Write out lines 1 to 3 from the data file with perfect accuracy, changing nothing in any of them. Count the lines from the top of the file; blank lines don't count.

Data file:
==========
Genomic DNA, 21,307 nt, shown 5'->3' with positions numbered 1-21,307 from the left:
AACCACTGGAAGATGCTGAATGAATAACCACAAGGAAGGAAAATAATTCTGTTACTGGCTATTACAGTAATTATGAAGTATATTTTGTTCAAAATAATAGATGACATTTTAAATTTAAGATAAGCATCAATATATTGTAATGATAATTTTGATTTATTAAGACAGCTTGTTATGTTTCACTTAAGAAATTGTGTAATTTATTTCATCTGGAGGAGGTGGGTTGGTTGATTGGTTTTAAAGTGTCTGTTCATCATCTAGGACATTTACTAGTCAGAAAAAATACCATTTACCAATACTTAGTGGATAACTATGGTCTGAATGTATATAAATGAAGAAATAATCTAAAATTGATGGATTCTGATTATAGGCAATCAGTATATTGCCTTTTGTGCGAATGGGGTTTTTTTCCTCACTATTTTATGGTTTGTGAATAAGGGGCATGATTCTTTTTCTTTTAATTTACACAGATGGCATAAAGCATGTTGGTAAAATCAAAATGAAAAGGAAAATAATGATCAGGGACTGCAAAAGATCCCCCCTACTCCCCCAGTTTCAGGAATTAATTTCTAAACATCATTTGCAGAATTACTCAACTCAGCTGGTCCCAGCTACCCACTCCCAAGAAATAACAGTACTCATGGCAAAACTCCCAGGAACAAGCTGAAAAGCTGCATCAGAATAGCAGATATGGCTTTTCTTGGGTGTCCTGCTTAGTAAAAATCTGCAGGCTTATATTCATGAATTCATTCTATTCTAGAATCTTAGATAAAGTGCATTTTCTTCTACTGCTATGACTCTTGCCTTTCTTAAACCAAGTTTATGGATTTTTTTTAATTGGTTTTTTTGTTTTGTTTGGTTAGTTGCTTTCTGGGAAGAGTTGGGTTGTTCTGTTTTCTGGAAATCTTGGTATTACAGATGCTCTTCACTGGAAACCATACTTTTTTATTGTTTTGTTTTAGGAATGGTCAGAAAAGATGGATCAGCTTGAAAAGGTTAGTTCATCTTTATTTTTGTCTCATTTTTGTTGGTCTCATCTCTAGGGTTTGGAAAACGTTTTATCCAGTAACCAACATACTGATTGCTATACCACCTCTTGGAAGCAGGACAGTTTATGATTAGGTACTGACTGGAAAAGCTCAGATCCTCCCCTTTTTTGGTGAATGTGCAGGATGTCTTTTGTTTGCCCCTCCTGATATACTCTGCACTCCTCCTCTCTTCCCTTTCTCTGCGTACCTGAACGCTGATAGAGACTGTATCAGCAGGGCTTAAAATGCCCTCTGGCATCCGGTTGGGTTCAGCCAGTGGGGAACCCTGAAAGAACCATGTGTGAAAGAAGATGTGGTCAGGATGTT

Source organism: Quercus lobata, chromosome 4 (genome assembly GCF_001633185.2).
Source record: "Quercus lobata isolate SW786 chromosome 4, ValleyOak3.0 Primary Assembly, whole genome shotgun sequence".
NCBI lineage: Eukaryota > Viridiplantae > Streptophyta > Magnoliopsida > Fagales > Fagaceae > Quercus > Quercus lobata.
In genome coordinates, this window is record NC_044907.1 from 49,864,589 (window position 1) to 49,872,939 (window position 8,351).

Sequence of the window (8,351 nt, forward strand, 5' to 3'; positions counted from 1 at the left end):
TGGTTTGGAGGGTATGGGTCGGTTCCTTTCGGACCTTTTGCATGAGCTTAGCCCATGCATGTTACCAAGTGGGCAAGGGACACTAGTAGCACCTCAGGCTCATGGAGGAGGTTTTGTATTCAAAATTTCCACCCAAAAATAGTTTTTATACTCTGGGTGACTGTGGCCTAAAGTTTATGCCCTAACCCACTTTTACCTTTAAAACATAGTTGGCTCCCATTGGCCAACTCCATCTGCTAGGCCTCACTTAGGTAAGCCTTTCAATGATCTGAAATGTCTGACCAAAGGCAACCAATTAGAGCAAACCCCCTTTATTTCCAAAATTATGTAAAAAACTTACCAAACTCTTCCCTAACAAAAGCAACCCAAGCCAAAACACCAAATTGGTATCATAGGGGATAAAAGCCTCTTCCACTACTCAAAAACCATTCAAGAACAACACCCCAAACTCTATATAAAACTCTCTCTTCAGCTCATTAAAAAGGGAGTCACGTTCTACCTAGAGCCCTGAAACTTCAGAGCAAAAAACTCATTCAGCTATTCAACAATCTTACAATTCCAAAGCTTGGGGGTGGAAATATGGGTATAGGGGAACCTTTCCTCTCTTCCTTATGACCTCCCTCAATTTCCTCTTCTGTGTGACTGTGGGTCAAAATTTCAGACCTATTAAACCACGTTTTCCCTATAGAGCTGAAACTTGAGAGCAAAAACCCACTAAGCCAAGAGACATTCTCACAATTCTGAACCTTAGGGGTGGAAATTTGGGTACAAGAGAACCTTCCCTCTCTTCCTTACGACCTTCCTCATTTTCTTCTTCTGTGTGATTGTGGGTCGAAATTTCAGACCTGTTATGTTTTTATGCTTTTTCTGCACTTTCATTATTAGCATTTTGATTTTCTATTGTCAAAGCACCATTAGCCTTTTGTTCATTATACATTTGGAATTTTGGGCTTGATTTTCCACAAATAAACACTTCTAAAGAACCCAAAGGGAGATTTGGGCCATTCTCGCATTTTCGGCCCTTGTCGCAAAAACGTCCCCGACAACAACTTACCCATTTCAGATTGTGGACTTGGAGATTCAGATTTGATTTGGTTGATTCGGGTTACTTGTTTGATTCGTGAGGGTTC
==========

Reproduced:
Genomic DNA, 21,307 nt, shown 5'->3' with positions numbered 1-21,307 from the left:
AACCACTGGAAGATGCTGAATGAATAACCACAAGGAAGGAAAATAATTCTGTTACTGGCTATTACAGTAATTATGAAGTATATTTTGTTCAAAATAATAGATGACATTTTAAATTTAAGATAAGCATCAATATATTGTAATGATAATTTTGATTTATTAAGACAGCTTGTTATGTTTCACTTAAGAAATTGTGTAATTTATTTCATCTGGAGGAGGTGGGTTGGTTGATTGGTTTTAAAGTGTCTGTTCATCATCTAGGACATTTACTAGTCAGAAAAAATACCATTTACCAATACTTAGTGGATAACTATGGTCTGAATGTATATAAATGAAGAAATAATCTAAAATTGATGGATTCTGATTATAGGCAATCAGTATATTGCCTTTTGTGCGAATGGGGTTTTTTTCCTCACTATTTTATGGTTTGTGAATAAGGGGCATGATTCTTTTTCTTTTAATTTACACAGATGGCATAAAGCATGTTGGTAAAATCAAAATGAAAAGGAAAATAATGATCAGGGACTGCAAAAGATCCCCCCTACTCCCCCAGTTTCAGGAATTAATTTCTAAACATCATTTGCAGAATTACTCAACTCAGCTGGTCCCAGCTACCCACTCCCAAGAAATAACAGTACTCATGGCAAAACTCCCAGGAACAAGCTGAAAAGCTGCATCAGAATAGCAGATATGGCTTTTCTTGGGTGTCCTGCTTAGTAAAAATCTGCAGGCTTATATTCATGAATTCATTCTATTCTAGAATCTTAGATAAAGTGCATTTTCTTCTACTGCTATGACTCTTGCCTTTCTTAAACCAAGTTTATGGATTTTTTTTAATTGGTTTTTTTGTTTTGTTTGGTTAGTTGCTTTCTGGGAAGAGTTGGGTTGTTCTGTTTTCTGGAAATCTTGGTATTACAGATGCTCTTCACTGGAAACCATACTTTTTTATTGTTTTGTTTTAGGAATGGTCAGAAAAGATGGATCAGCTTGAAAAGGTTAGTTCATCTTTATTTTTGTCTCATTTTTGTTGGTCTCATCTCTAGGGTTTGGAAAACGTTTTATCCAGTAACCAACATACTGATTGCTATACCACCTCTTGGAAGCAGGACAGTTTATGATTAGGTACTGACTGGAAAAGCTCAGATCCTCCCCTTTTTTGGTGAATGTGCAGGATGTCTTTTGTTTGCCCCTCCTGATATACTCTGCACTCCTCCTCTCTTCCCTTTCTCTGCGTACCTGAACGCTGATAGAGACTGTATCAGCAGGGCTTAAAATGCCCTCTGGCATCCGGTTGGGTTCAGCCAGTGGGGAACCCTGAAAGAACCATGTGTGAAAGAAGATGTGGTCAGGATGTT

Source organism: Quercus lobata, chromosome 4 (genome assembly GCF_001633185.2).